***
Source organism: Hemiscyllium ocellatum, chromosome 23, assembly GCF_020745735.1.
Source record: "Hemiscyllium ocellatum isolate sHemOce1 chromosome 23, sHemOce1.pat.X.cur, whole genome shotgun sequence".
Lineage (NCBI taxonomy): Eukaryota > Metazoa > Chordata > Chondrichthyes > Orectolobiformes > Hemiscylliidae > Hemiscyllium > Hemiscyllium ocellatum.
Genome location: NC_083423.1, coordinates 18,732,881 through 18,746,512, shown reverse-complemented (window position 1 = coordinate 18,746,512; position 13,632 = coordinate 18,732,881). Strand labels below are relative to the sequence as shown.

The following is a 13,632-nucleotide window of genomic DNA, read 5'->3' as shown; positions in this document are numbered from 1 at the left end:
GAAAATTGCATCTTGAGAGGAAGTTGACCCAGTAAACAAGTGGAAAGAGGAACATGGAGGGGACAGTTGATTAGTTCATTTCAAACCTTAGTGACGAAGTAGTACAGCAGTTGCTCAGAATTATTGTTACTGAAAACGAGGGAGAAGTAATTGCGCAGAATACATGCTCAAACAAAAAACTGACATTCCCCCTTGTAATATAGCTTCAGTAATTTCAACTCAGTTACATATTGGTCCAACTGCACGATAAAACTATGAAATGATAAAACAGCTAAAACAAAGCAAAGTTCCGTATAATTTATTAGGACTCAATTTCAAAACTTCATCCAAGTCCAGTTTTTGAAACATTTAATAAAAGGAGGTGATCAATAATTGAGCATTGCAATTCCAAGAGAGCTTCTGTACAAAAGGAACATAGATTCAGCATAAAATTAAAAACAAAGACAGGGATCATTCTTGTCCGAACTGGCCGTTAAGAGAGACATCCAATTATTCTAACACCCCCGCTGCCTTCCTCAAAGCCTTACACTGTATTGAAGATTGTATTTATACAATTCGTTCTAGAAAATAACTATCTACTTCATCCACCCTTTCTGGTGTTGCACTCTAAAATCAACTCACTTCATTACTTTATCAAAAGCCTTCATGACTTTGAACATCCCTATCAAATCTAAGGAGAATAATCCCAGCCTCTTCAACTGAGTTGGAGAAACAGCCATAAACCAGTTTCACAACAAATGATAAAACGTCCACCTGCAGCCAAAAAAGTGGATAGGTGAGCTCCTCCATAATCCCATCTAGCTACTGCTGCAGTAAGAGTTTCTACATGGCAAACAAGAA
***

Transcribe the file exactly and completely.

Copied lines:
Source organism: Hemiscyllium ocellatum, chromosome 23, assembly GCF_020745735.1.
Source record: "Hemiscyllium ocellatum isolate sHemOce1 chromosome 23, sHemOce1.pat.X.cur, whole genome shotgun sequence".
Lineage (NCBI taxonomy): Eukaryota > Metazoa > Chordata > Chondrichthyes > Orectolobiformes > Hemiscylliidae > Hemiscyllium > Hemiscyllium ocellatum.
Genome location: NC_083423.1, coordinates 18,732,881 through 18,746,512, shown reverse-complemented (window position 1 = coordinate 18,746,512; position 13,632 = coordinate 18,732,881). Strand labels below are relative to the sequence as shown.

The following is a 13,632-nucleotide window of genomic DNA, read 5'->3' as shown; positions in this document are numbered from 1 at the left end:
GAAAATTGCATCTTGAGAGGAAGTTGACCCAGTAAACAAGTGGAAAGAGGAACATGGAGGGGACAGTTGATTAGTTCATTTCAAACCTTAGTGACGAAGTAGTACAGCAGTTGCTCAGAATTATTGTTACTGAAAACGAGGGAGAAGTAATTGCGCAGAATACATGCTCAAACAAAAAACTGACATTCCCCCTTGTAATATAGCTTCAGTAATTTCAACTCAGTTACATATTGGTCCAACTGCACGATAAAACTATGAAATGATAAAACAGCTAAAACAAAGCAAAGTTCCGTATAATTTATTAGGACTCAATTTCAAAACTTCATCCAAGTCCAGTTTTTGAAACATTTAATAAAAGGAGGTGATCAATAATTGAGCATTGCAATTCCAAGAGAGCTTCTGTACAAAAGGAACATAGATTCAGCATAAAATTAAAAACAAAGACAGGGATCATTCTTGTCCGAACTGGCCGTTAAGAGAGACATCCAATTATTCTAACACCCCCGCTGCCTTCCTCAAAGCCTTACACTGTATTGAAGATTGTATTTATACAATTCGTTCTAGAAAATAACTATCTACTTCATCCACCCTTTCTGGTGTTGCACTCTAAAATCAACTCACTTCATTACTTTATCAAAAGCCTTCATGACTTTGAACATCCCTATCAAATCTAAGGAGAATAATCCCAGCCTCTTCAACTGAGTTGGAGAAACAGCCATAAACCAGTTTCACAACAAATGATAAAACGTCCACCTGCAGCCAAAAAAGTGGATAGGTGAGCTCCTCCATAATCCCATCTAGCTACTGCTGCAGTAAGAGTTTCTACATGGCAAACAAGAA